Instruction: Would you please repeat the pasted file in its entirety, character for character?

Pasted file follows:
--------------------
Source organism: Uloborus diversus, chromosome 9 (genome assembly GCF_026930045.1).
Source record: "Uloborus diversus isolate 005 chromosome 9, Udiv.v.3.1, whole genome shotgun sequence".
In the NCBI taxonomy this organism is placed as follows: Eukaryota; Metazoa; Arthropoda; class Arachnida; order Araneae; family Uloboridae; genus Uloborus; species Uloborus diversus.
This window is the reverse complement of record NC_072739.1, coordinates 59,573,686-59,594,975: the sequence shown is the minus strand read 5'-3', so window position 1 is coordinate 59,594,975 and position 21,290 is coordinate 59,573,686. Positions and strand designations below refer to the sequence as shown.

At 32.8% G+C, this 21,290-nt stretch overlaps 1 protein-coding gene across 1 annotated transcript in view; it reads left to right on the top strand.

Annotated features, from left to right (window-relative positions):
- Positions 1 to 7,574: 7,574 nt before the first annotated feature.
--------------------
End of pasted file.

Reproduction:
Source organism: Uloborus diversus, chromosome 9 (genome assembly GCF_026930045.1).
Source record: "Uloborus diversus isolate 005 chromosome 9, Udiv.v.3.1, whole genome shotgun sequence".
In the NCBI taxonomy this organism is placed as follows: Eukaryota; Metazoa; Arthropoda; class Arachnida; order Araneae; family Uloboridae; genus Uloborus; species Uloborus diversus.
This window is the reverse complement of record NC_072739.1, coordinates 59,573,686-59,594,975: the sequence shown is the minus strand read 5'-3', so window position 1 is coordinate 59,594,975 and position 21,290 is coordinate 59,573,686. Positions and strand designations below refer to the sequence as shown.

At 32.8% G+C, this 21,290-nt stretch overlaps 1 protein-coding gene across 1 annotated transcript in view; it reads left to right on the top strand.

Annotated features, from left to right (window-relative positions):
- Positions 1 to 7,574: 7,574 nt before the first annotated feature.